Eating Boiled Peanuts on the trip to Grandfather Mountain

Sustainable choices made so far: driving, stopping for local snacks

Unsustainable choices made so far: Starbucks plastic coffee cup and paper pastry bag

When we got to Grandfather Mountain we each paid $18 to get admission, pamphlets, and a Guided Tour on a CD. We drove up to the top of the mountain, crossed the mile-high bridge, and immediately decided that we needed to get away from all the annoying people with annoying dogs and children. So, we headed back down the mountain to find a nice spot for lunch. We brought fresh vegetables, beans, rice, and a camping stove to put together a cheap and delicious meal at a picnic table. No to-go cups, no trash, and lunch with a view.

Me conquering a fear of heights on the mile-high bridge
Cooking lunch at Grandfather Mountain
Fresh road trip meal: Beans and rice with sautéed onions and red peppers

For the next couple of hours we entertained ourselves with all the kitchy mountain attractions including a Nature Center, wild animal exhibits, fresh fudge shop, gift shops, and — best of all — the Forrest Gump Curve (where we got our cardio for the day in while we tried to get the perfect shot of us running just like Mr. Hanks — well, Mr. Hanks’ brother according to our free Guided Tour on the CD).

Me + Forrest Gump Curve = Cardio for the day

Sustainable choices made so far: driving, stopping for local snacks, cooking lunch instead of buying it

Unsustainable choices made so far: Starbucks plastic coffee cup and paper pastry bag

After our wonderful time spent on the mountain, it was time to hit the road again for the short drive to Asheville. We booked a well-priced hotel within four miles of Downtown Asheville for easy access (and because it was the best thing we could afford on our college budget). We did what everyone does when they get to a hotel room: turned on every light, turned on the TV, took our pants off, and laid on the beds. It may not have been the most sustainable choice, but we sure did get some good relaxing in. After some much-needed chilling, we got all dolled up for a night on the town.

Before sitting down to dinner, we enjoyed some free and awesome entertainment when we stopped by the drum circle that was happening in the center of Downtown Asheville (it was amazing and totally hippie-dippie). We chose to eat at Tupelo Honey, a restaurant recommended by a lot of people. We enjoyed local vegetarian food, drank local wine and beer, and stared at the beautiful selection of local bearded men. It. Was. Amazing. I was in food heaven while we were there and a food and wine coma for the rest of the night while we did our own Tour de Asheville, stopping at a handful of bars (and a Mexican restaurant by accident — that was odd).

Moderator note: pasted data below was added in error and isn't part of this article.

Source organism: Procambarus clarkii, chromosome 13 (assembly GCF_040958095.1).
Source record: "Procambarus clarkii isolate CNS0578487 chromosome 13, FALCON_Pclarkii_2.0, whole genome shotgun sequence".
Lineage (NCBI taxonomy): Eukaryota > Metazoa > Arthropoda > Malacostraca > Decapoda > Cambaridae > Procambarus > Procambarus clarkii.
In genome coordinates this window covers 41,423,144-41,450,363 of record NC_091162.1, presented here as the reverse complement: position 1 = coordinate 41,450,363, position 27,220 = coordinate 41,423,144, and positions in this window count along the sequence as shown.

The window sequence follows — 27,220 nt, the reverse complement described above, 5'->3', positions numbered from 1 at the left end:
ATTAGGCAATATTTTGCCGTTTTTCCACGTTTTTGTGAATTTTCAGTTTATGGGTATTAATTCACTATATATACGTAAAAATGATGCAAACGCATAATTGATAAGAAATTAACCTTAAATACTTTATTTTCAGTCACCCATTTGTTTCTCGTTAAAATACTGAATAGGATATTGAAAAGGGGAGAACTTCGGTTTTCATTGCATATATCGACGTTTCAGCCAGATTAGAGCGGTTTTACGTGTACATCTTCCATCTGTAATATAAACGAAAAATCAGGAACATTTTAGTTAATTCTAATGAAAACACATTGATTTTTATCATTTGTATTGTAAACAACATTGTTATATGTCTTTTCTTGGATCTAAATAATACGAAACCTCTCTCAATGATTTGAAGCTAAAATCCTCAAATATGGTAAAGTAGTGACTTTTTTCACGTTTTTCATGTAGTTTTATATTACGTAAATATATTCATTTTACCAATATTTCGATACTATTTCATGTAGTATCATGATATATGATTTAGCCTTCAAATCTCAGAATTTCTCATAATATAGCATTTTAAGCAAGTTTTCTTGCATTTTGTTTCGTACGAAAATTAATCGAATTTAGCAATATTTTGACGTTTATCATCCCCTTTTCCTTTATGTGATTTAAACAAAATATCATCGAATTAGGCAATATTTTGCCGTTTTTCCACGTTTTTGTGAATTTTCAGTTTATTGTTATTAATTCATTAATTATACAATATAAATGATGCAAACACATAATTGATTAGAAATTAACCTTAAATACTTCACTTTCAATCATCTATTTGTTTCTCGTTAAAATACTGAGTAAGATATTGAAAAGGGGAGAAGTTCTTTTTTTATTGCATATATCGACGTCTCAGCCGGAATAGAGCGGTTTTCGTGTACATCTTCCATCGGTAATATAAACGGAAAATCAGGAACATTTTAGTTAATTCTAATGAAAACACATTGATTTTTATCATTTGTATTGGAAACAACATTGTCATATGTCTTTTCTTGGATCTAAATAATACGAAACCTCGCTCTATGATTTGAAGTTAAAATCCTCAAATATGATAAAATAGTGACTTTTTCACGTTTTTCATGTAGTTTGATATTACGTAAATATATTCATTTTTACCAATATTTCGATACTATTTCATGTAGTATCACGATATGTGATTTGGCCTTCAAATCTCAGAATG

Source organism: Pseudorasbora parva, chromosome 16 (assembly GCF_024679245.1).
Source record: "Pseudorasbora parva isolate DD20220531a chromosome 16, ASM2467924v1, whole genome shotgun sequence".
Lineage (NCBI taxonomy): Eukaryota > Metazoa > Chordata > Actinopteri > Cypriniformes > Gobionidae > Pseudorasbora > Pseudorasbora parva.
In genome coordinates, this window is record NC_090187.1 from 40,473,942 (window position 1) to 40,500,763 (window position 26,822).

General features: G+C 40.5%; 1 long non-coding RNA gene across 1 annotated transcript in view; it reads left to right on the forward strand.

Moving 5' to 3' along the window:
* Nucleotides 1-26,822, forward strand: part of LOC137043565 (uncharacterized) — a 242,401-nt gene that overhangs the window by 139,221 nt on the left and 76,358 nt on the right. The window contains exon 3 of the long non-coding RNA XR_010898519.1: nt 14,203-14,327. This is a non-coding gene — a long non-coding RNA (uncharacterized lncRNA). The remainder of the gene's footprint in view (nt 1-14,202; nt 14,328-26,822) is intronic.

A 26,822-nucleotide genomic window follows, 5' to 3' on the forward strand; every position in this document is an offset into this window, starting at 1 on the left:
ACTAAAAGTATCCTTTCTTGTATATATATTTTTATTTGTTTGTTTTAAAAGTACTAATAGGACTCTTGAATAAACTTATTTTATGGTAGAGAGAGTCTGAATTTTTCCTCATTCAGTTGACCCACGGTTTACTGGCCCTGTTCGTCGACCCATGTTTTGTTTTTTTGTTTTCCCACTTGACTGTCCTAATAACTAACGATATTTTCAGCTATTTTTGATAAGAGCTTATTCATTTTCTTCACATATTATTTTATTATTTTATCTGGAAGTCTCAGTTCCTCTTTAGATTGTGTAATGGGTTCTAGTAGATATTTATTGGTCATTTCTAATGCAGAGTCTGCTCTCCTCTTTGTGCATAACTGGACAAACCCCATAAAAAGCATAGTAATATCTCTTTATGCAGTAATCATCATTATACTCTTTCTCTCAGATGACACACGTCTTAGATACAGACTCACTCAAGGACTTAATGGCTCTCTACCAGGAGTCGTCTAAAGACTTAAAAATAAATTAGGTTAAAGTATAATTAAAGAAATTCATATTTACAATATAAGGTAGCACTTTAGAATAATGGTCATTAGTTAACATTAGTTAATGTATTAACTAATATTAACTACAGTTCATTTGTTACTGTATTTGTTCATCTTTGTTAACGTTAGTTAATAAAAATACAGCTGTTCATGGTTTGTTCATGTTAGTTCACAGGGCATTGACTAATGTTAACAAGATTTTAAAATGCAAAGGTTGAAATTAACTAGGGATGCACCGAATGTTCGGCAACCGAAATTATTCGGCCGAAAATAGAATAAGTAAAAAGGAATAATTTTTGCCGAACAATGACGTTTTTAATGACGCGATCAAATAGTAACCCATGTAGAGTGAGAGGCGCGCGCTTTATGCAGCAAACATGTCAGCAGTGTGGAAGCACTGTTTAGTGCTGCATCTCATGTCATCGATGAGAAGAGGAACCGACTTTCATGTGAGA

Our delicious beer and wine at Tupelo Honey

Sustainable choices made so far: driving, stopping for local snacks, cooking lunch instead of buying it, local entertainment, local restaurant for food and drinks

Unsustainable choices made so far: Starbucks plastic coffee cup and paper pastry bag, electricity mayhem in the hotel

The next day started with a well-deserved sleep-in and was immediately followed by a day full of typical tourist moves. We ate lunch at a local Mexican place, shopped in homey little stores, ended up at a street festival slash gay pride celebration, and ate everything we could get our hands on. But what would a vacation be without loads of seemingly unnecessary souvenirs?  Nothing, I tell you. I did pretty well, scoring a locally made jar of bath salts for the lovely lady that recommended Tupelo Honey, some oven mitts from a sweet, old lady who sells handmade kitchen things (with a slight attitude), and some fabulous sunflower earrings from a fabulous local artist.

Overall, I was extremely satisfied with our weekend getaway and decently impressed with how many sustainable choices we made without even trying too hard. We supported local restaurants, local wine, and local artists. We even ended up at a Pride Festival where we supported the local gays.

Sure, I could make some improvements for next time. But for now, I will look back on my wonderful trip with a guilt-free attitude and loads of memories made.

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2 thoughts on “Guilt-free Green Travel

  1. You are sooooo my daughter. Your carbon footprint and mine both need to expand across the pond a bit more often. Sounds like you had an amazing time. Wish I could have been in the hotel room.I wonder where you got the idea to remove your pants, turn on all the lights and lay on the beds for relaxation. What no jumping on the beds and throwing towels on the floor??
    Road trip for mom and daughter way overdue!
    Love Mom